James Cameron's Avatar is one of the most iconic sci-fi films which has been breaking records across the globe. The audience was bowled by Cameron’s vision and concept for the franchise, following the release of Avatar in 2009. The film’s premise revolved around Pandora, and its indigenous tribes. Heavy on VFX and sharp writing, Avatar and Avatar: The Way of Water have subsequently broken many records over the years and they are dubbed as visual masterpieces.
However, a YouTuber - Sham Sharma who owns the channel ‘The Sham Sharma Show’ - has made a rather unusual claim via a video, hinting at James Cameron might have been inspired by Hindu deities and mythology, and this has ultimately sparked controversial debate on Twitter.
The viral video was titled “Avatar | How India Is Inspiring Hollywood And The World” and it spoke about how the blue people in the films may have been inspired by deities that are depicted with blue bodies - Ram, Krishna, Shiva.
Interestingly, the video also discussed how Indian culture is appropriated by westerners.
To everyone’s surprise, Cameron had previously admitted to the same, however, a few pointed out that the concept of immortality is not exclusive to Hindu mythology.
Avatar is a Sanskrit word which means ‘descent’. In 2010, when James Cameron was in India, he spoke of his love for Hindu mythology and said that he might be been subconsciously inspired by it. The celebrated director shared that he was inspired by the entire Hindu pantheon and had even considered making blue people with multiple limbs but had ultimately decided against it as it might be “too specific".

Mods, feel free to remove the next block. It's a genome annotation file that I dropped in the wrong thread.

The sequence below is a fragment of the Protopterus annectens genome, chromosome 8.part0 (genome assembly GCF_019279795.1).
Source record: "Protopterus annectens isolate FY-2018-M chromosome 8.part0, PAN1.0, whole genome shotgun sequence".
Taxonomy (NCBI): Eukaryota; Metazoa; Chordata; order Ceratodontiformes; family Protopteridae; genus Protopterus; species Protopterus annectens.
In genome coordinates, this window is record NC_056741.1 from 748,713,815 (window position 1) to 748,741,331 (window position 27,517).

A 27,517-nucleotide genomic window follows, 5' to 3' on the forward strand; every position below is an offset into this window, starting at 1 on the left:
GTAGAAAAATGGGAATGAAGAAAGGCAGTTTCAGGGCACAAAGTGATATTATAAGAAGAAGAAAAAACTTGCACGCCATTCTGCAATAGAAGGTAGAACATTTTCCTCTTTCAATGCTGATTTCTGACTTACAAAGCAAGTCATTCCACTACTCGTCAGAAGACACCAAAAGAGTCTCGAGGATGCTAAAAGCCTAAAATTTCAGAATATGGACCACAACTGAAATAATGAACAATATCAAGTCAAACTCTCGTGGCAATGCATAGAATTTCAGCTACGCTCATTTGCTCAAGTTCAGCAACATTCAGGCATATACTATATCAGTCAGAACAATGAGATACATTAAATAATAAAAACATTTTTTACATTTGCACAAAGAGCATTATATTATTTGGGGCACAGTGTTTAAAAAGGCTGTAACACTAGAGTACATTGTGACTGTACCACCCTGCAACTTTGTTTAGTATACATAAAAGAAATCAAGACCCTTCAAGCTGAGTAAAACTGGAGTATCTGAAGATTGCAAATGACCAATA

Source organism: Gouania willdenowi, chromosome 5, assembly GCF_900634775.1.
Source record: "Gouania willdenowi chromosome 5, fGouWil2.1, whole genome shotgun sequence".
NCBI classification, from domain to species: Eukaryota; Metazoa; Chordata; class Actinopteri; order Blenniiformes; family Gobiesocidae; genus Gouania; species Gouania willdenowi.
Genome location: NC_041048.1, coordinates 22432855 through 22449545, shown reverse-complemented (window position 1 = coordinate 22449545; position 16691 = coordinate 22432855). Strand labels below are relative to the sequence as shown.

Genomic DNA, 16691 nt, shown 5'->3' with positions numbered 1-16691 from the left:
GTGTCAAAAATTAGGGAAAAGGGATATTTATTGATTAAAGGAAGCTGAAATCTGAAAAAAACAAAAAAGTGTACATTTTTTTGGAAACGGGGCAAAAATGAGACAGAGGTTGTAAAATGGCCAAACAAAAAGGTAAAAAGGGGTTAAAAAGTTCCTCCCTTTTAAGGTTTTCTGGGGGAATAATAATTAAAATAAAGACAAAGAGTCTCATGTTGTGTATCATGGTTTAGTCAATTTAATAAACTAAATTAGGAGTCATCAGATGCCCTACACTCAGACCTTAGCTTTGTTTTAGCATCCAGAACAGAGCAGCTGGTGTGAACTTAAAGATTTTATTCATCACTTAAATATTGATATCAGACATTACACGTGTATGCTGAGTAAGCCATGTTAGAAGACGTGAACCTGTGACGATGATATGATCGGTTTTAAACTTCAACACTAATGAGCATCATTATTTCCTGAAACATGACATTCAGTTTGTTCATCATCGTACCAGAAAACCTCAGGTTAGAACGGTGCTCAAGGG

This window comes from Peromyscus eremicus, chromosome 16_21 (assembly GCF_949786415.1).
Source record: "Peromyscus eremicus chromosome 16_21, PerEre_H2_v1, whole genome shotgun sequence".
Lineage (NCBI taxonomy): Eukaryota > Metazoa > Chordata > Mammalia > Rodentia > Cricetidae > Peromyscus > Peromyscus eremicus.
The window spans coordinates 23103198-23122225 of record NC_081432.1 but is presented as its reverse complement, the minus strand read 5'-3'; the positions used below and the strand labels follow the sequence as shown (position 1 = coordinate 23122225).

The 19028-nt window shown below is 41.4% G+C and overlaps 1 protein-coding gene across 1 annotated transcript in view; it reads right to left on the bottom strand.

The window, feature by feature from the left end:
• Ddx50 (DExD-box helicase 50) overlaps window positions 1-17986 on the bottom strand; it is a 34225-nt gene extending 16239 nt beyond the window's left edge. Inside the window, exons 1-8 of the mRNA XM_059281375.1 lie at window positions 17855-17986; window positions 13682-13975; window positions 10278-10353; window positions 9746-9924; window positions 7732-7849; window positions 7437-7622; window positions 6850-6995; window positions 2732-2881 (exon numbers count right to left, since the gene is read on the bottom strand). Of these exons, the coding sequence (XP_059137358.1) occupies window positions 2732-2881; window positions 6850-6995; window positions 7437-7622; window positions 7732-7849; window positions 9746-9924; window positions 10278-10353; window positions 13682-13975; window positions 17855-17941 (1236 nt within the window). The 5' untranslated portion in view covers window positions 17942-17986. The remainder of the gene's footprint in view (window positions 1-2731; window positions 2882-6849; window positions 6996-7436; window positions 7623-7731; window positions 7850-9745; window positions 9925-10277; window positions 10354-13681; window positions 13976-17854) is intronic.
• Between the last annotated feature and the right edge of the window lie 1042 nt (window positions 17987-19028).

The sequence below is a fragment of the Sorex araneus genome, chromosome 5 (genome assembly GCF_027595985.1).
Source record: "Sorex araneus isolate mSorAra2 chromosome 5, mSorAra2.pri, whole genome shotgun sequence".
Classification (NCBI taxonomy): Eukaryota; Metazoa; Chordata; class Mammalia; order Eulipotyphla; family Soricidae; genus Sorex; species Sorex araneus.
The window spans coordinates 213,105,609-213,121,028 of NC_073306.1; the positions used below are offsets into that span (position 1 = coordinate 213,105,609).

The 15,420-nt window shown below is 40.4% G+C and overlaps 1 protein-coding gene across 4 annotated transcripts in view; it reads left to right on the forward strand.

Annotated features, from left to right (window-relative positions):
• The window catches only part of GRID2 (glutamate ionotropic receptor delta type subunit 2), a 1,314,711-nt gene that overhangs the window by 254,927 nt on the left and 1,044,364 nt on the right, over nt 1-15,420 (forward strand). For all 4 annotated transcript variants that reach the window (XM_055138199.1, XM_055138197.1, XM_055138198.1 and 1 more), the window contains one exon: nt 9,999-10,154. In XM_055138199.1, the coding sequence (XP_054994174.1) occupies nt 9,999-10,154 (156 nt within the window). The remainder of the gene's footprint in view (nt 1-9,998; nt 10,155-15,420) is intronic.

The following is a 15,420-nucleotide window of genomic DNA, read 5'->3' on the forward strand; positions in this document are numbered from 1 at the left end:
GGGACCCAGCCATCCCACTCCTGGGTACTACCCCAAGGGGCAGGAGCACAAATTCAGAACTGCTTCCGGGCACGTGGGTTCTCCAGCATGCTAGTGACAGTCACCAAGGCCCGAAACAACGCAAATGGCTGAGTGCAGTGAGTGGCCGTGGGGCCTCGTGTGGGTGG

As per a Mashable report, Cameron said in 2010, "I just have loved everything, the mythology, the entire Hindu pantheon, seems so rich and vivid." He added, "I didn't want to reference the Hindu religion so closely, but the subconscious association was interesting, and I hope I haven't offended anyone in doing so."
Meanwhile, in his interview with Time magazine in 2007, Cameron was asked what is Avatar anyway. Responding to the same, he said, "It's an incarnation of one of the Hindu gods taking a flesh form. In this film what that means is that human technology in the future is capable of injecting a human's intelligence into a remotely located body, a biological body."
However, his recent claims apparently contradicted his statements from 2010 as the director said, that the idea of Avatar came to him in a dream when he was 19 years old.
"I woke up after dreaming of this kind of bioluminescent forest with these trees that look kind of like fibre-optic lamps and this river that was glowing bioluminescent particles and kind of purple moss on the ground that lit up when you walked on it.’
"And these kinds of lizards that didn't look like much until they took off. And then they turned into these rotating fans, kind of like living Frisbees, and they come down and land on something. It was all in the dream. I woke up super excited and I actually drew it. So I actually have a drawing."